At the British Library, dispatches from the frontlines of England’s merciless 1857 to 1858 counterinsurgency campaign in India are collected into folders marked “Miscellaneous Indian Mutiny Papers” and “India Office Records and Private Papers.” They read as a perverse and staccato kind of poetry, shaping tidings of insurrection and its suppression into the idiom of war-state bureaucracy, a jargon further formalized during its compression into the argot of electronic telegraphy.
One of these communiqués, marked “Copy of message received by Electric Telegram” and dated August 17, 1857, was sent from General Havelock in Cawnpore (Kanpur) to his superiors in Calcutta, and reports a qualified victory over the massed peasants then arrayed against British paramountcy. Insurgents captured some cannon, Havelock relays, “But enemies’ dead strewed the town—I estimate their loss of three hundred killed & wounded.” It is an everyday update during this long campaign, an event hardly worthy of notice and occasioning nothing beyond straight accounting of enemy casualties: part of the paperwork of empire. The message is copied in barely legible handwriting; the form is marked, “Calcutta, Elec. Tel. Office, 17 Aug’t 1857,” verified again (“A true copy”), and finally signed in pencil with a clerk’s name. These signatures verify the contents’ correct transcription from the telegraphic original. They show us that this act of state killing has been reported by dictation, transcribed into writing, configured into telegraphic code, transmitted over vast distances of copper wire, received, decrypted, transcribed by hand (in pencil) onto a telegraphic form, and then copied longhand and finally double verified by a functionary who signs his own name: J. S. Seale, LT. Elaborately mediated yet insisting via seal and signature on its perfectly lossless transmission, the document, like many others during the Victorian era’s long war—no single year of the Queen’s reign was without armed conflict—is a document of asymmetrical warfare that insists most of all on its status as an act of mediation.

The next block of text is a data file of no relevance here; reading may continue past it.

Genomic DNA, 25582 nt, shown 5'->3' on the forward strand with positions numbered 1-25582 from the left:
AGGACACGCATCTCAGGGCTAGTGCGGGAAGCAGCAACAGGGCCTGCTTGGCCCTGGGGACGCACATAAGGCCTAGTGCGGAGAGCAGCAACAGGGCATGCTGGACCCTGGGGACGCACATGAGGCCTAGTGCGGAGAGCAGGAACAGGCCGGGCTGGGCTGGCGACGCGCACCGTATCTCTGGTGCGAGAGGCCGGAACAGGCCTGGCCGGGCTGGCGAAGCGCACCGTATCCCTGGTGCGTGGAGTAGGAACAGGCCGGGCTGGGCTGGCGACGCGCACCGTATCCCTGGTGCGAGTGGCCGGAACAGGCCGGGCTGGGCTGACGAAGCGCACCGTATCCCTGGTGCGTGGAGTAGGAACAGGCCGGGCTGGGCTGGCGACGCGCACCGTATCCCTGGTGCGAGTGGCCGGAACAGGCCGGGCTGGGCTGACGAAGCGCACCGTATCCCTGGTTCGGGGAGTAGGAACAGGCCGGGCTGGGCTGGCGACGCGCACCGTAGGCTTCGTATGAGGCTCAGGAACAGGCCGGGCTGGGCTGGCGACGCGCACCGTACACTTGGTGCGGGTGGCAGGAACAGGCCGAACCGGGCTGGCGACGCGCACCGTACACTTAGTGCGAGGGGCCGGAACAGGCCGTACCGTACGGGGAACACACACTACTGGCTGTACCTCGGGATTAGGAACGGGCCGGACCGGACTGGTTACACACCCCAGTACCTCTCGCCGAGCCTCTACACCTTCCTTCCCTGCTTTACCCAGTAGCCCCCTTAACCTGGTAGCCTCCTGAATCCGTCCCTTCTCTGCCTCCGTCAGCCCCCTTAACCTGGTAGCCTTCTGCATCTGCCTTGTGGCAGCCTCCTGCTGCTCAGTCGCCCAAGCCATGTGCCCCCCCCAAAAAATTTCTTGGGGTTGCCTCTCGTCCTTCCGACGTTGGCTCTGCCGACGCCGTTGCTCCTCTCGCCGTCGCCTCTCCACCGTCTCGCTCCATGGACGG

A century and a half after the “liberation” of Cawnpore, in our own era of endless war, it is clear that the question of liberal violence and its mediations is not only a Victorian one. In The Long Twentieth Century, Giovanni Arrighi draws attention to the way that successive cycles of imperial power echo one another. In macroeconomic terms, he parses the wave-based logic of accumulation by which “patterns of recurrence and evolution” stretch over successive phases of world leadership: Genoese, Dutch, British, and American all in a row.] (London: Verso, 2002), 6.] We can certainly hear more than a little of Pax Britannica in the rhetoric of late American empire. Today, however, forms of mediation that were central to the normatively demarcated “culture” of the nineteenth century—poetry and the literary novel, say—are no longer dominant but have become residual or even niche categories, boutique commodities for a narrow subset of often self-consciously nostalgic consumers. The technologies for delivering violence have changed, too; bayonet, telescope, and cannon have been replaced by illuminated night-vision and long-distance drone strikes. What is the relationship between our contemporary means of distributing death, and the aesthetic forms by which that death is transmitted, recoded, mediated? And do these shifting relations tell us anything about our place in the cycle of American empire that Arrighi sees as already showing “signs of autumn”?
My sense is that militarized drones, those machines for remote seeing and killing known in military jargon as “Unmanned Aerial Vehicles,” should be understood to signify an end of empire in two senses. First, an end as in conclusion, or terminus. Hannah Arendt argued that proliferating death is not a sign of an emerging or persisting hegemony but its waning: “rule by sheer violence,” she notes, “comes into play where power is being lost.” This means that the assassinations proliferating in the name of the American phase of accumulation are the sign not of its strength but its incipient weakness; never mind autumn, we could say that drone war is a sign of the coming winter. Second, I mean an end in the Aristotelian sense of telos, or purpose. If we take seriously the fact that empire is best understood not as a culture or as a discourse but as the monopoly on putatively legitimate violence—the stretching of the state’s power over life and death past the boundaries of its “own” populace—then the power of sovereign decision crystallized in globally operated, remote assassination machines is the very essence of empire: its telos, or end. President Obama’s now-infamous “kill list meetings” sharpen to an obscene purity the American state’s power of judgment over life and death beyond its own citizenry and constitute the distillation of imperium as such.
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